Pretoria – The Tshwane Department of Roads and Transport is set to address road construction and stormwater infrastructure backlogs across the City's suburbs and townships with millions budgeted for the incoming 2021/22 financial year.
Executive Mayor Randall Williams listed 15 construction projects across Tshwane that have been given a budget of R407 million by the department entrusted to ensure the provision of a safe transport system and a well-constructed and maintained road infrastructure network in the City.
He said the department aimed to achieve this by addressing road construction and storm water infrastructure backlogs, and also has plans for the provision of the Integrated Rapid Public Transport Network.
He said successful planning and implementation of the Integrated Rapid Public Transport Network network infrastructure has been the backbone of the Bus Rapid Transport system and the City intended to continue further into the new financial year.
The planned Integrated Rapid Public Transport Network include projects like
Line 3 from the Pretoria CBD to Atteridgeville with a R6m budget, Belle Ombre Phase 2, R16m; Capital Park Railway Bridges, R1m; Wonderboom Intermodal Facility Building Works, R90m; Menlyn Taxi Interchang, R25m; and Denneboom Intermodal Facility R40m.
Williams said: “Our planning as it pertains to roads and stormwater infrastructure in the the 2021/22 budget will be targeting development in previously disadvantaged areas.
“These will include Soshanguve, Ga-Rankuwa, Mabopane, Hammanskraal, New Eersterus, Kudube, Mamelodi, Zithobeni and Ekangala, all of which are areas where there is a critical need for road infrastructure.
“We have also prioritised interventions pertaining to Wonderboom airport. The Capital city must have a commercially viable and well administrated civilian airport.”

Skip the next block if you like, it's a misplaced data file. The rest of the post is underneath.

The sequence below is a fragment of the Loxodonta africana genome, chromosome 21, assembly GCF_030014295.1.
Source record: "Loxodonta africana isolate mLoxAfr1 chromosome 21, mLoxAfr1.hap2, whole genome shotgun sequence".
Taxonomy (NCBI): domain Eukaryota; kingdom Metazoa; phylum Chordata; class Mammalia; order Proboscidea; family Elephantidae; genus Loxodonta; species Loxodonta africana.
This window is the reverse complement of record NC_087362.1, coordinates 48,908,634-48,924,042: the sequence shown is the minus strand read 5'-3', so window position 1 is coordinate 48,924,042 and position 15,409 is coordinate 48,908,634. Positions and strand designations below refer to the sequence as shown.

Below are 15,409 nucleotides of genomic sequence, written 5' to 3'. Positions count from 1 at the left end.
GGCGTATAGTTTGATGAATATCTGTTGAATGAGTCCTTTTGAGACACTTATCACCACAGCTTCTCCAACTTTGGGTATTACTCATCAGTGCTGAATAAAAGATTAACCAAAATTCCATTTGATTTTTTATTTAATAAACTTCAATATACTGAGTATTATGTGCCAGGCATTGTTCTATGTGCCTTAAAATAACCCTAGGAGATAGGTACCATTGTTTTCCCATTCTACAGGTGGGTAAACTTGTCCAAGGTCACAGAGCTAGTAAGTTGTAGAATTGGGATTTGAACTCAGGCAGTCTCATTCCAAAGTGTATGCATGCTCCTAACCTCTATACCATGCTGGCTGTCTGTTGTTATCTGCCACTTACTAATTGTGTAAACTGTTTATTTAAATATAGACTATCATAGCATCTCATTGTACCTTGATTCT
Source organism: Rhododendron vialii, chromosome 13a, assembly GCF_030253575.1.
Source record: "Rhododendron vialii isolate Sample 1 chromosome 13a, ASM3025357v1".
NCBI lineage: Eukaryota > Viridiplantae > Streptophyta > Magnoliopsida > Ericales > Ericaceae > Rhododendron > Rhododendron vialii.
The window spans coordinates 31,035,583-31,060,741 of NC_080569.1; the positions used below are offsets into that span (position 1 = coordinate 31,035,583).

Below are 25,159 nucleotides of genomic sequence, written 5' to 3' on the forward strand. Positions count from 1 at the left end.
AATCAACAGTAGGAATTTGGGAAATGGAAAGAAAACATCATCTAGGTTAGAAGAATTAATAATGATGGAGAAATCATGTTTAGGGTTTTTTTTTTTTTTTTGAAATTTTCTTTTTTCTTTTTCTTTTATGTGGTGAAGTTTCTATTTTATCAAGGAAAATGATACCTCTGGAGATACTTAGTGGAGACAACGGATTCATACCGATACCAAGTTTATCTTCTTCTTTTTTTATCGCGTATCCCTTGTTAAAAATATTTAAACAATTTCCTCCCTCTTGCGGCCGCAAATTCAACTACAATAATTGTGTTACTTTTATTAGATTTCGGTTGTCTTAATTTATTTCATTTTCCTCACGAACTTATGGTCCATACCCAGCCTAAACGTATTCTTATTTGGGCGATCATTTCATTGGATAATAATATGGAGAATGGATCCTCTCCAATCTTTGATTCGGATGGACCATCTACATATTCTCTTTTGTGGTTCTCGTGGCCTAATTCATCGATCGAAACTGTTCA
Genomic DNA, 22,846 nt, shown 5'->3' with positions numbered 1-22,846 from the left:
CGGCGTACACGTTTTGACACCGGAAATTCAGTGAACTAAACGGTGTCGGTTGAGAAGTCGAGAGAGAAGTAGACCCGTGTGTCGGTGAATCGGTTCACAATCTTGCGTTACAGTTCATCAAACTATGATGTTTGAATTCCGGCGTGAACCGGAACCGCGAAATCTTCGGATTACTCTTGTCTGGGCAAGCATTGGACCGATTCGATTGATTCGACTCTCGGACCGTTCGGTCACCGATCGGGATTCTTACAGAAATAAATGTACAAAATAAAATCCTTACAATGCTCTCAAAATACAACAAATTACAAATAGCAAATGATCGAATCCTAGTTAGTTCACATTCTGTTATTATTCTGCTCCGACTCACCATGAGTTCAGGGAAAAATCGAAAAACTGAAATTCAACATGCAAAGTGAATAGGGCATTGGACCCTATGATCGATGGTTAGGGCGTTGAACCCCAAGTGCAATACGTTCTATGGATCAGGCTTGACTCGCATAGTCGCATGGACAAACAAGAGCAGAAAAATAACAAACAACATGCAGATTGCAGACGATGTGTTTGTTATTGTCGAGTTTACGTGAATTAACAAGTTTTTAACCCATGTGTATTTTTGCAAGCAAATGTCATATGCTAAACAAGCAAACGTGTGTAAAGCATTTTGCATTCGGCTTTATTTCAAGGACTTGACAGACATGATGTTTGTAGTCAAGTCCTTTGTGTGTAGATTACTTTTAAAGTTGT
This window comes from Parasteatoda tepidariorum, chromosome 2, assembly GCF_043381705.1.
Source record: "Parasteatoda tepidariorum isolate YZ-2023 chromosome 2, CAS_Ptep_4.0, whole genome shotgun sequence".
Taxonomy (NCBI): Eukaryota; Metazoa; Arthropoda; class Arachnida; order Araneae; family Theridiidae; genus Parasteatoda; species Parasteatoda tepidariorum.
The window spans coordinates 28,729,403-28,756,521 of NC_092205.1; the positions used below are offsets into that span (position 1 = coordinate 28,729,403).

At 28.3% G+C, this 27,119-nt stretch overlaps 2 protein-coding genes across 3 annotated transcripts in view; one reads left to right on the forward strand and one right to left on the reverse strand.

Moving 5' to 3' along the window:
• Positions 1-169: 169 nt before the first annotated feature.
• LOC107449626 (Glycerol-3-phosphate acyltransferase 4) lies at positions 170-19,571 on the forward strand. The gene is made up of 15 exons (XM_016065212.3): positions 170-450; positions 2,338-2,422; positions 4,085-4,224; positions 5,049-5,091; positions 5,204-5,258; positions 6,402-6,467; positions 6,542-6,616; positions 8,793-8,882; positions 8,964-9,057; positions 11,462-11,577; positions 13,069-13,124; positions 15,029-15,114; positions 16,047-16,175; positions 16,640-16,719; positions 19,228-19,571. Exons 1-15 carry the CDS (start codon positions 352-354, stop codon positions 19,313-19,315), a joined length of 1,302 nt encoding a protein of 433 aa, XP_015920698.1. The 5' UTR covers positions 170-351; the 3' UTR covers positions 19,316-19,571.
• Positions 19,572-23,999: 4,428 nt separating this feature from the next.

He said Wonderboom National Airport was a strategic asset for the City however that also needed critical infrastructure upgrades to leverage its economic potential fully.
“Our plans for the airport are to ensure it receives the necessary attention and maintenance such that is complies fully with civil aviation and drives economic growth within the Wonderboom area and for the city at large,” he said.
The City also plans to make traffic signal maintenance another focus for the department as it is critical to prioritise the functionality of traffic lights at intersections to ensure continued mobility in the city and prevent unnecessary traffic congestion.
“Out of the 978 traffic signals across the City’s seven regions we will be prioritising rapid response times when their functionality is compromised so that we maintain an acceptable operational standard. We have also already begun much of this work.
“The city has recently awarded a tender for the appointment of multiple service providers for the supply, delivery and off-loading of traffic signal equipment for a period of three years.
“Following this appointment, the City will focus on the process of eradicating the repair backlog. Finally, for licensing services, the plan is to officially launch and operate the Rayton Licensing Centre and establish a fully-fledged Licensing Centre in GaRankuwa,” said Williams.